A Canadian youth worker has become a social justice celebrity, utilizing social media to advocate for his vulnerable teen clients. Many call him a hero, but others question the safety and ethics of his work.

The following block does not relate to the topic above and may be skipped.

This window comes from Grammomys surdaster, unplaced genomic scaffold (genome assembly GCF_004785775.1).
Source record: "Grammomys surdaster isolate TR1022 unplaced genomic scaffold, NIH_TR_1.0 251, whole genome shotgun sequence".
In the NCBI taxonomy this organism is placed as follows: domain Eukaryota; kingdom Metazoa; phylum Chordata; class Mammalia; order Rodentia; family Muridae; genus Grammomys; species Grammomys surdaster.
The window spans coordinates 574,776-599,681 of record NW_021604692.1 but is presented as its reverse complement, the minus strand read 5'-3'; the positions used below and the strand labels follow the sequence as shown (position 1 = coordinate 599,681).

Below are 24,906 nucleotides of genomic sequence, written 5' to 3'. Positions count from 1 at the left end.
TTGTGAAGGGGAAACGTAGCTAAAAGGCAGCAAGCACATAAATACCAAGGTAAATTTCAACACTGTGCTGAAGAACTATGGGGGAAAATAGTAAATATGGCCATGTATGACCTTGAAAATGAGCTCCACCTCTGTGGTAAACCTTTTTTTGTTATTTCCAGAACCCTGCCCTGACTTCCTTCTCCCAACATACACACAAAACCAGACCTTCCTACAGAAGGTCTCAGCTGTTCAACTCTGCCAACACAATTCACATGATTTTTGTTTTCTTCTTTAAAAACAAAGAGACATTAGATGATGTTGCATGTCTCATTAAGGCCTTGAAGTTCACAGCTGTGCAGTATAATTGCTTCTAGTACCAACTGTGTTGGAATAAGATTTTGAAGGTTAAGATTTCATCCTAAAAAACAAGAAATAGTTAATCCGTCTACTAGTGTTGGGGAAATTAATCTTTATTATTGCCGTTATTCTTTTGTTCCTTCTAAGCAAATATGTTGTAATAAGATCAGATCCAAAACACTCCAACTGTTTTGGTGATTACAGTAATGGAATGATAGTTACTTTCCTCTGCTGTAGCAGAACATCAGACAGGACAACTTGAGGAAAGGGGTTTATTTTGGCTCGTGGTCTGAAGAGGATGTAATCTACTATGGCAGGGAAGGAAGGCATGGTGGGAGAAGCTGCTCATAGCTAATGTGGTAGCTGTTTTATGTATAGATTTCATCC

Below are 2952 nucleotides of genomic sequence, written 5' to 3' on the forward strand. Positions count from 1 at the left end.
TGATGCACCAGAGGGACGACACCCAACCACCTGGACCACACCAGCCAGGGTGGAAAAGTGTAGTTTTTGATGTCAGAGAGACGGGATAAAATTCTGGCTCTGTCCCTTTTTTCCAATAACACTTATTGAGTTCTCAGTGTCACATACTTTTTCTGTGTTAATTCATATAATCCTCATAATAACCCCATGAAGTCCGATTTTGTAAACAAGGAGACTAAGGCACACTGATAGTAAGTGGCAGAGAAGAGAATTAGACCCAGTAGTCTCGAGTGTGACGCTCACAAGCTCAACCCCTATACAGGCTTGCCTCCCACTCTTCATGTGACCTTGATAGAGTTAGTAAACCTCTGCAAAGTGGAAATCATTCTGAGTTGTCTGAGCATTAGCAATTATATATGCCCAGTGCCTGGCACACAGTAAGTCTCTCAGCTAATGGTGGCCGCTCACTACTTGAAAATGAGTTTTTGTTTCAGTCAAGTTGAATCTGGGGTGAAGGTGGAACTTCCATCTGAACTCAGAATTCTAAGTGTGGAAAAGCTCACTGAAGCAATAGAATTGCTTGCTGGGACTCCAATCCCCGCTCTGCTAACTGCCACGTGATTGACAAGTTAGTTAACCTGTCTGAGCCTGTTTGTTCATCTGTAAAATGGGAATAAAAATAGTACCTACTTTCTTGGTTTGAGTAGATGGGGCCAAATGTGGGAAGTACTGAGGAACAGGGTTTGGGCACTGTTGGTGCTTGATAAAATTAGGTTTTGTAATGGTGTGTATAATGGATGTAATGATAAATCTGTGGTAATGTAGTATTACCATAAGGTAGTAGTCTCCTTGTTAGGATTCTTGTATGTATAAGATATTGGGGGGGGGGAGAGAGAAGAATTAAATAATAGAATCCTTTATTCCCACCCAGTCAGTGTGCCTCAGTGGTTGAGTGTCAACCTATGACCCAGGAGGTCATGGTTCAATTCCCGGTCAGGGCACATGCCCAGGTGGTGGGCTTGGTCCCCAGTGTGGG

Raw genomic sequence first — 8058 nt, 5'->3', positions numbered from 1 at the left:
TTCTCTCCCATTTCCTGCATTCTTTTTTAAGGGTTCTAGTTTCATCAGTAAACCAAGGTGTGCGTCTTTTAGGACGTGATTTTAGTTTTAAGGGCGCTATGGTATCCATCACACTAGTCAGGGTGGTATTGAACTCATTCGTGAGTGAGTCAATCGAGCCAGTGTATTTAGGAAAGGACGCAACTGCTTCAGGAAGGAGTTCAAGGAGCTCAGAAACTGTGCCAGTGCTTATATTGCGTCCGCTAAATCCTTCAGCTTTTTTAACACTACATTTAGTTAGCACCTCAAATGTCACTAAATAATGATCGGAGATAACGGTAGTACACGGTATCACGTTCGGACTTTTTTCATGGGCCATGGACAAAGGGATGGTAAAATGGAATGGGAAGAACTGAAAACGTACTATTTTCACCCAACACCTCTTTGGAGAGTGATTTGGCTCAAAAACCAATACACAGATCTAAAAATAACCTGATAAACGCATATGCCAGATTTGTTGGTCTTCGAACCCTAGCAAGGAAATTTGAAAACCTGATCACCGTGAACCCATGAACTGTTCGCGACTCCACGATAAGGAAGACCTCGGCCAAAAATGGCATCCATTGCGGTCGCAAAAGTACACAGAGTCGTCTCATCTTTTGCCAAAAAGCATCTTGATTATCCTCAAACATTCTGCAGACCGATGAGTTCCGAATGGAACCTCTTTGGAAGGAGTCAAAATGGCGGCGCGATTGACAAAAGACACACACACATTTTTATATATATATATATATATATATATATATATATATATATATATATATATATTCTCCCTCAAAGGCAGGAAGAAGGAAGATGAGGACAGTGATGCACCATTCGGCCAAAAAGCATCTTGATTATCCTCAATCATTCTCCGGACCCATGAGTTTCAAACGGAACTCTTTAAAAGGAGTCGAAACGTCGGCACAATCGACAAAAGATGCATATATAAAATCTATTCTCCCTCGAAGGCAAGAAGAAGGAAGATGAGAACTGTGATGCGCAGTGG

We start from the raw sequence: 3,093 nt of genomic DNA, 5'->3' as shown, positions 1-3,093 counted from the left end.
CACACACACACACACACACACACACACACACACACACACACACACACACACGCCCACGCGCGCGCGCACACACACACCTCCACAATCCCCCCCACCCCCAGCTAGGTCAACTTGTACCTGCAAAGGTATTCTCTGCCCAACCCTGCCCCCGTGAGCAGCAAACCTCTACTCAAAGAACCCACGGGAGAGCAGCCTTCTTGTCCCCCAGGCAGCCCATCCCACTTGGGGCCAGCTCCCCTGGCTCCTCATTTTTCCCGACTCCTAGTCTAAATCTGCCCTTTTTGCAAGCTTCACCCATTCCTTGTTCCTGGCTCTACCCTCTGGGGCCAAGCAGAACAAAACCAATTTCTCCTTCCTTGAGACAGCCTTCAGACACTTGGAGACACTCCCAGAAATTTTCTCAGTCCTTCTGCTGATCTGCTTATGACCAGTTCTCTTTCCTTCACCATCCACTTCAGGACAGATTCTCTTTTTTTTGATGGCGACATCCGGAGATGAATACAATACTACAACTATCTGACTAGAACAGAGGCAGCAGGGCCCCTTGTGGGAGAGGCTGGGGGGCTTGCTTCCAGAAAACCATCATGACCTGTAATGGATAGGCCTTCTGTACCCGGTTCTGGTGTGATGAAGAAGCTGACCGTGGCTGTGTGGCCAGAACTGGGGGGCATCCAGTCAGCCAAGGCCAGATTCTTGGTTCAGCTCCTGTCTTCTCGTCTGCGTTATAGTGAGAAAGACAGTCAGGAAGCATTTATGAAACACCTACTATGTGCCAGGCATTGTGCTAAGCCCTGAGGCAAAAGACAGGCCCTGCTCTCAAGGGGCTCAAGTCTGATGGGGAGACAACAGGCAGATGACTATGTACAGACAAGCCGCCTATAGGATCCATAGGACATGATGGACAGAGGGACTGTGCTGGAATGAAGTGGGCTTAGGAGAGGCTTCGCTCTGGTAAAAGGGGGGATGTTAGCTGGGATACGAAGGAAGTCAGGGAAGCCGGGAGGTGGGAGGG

Mark Cherrington’s phone rings for the first time well before 4 a.m., the Samsung glowing in the dark as he grabs it off the bedside table. His wife barely notices. In nine years of marriage, she’s grown accustomed to late night phone calls, and she usually turns over and goes back to sleep. The girl calling just needs to talk. If she needed help right then, Cherrington would be up and gone. Instead, he speaks to her until she feels better, then catches a few minutes of sleep before crawling out of bed.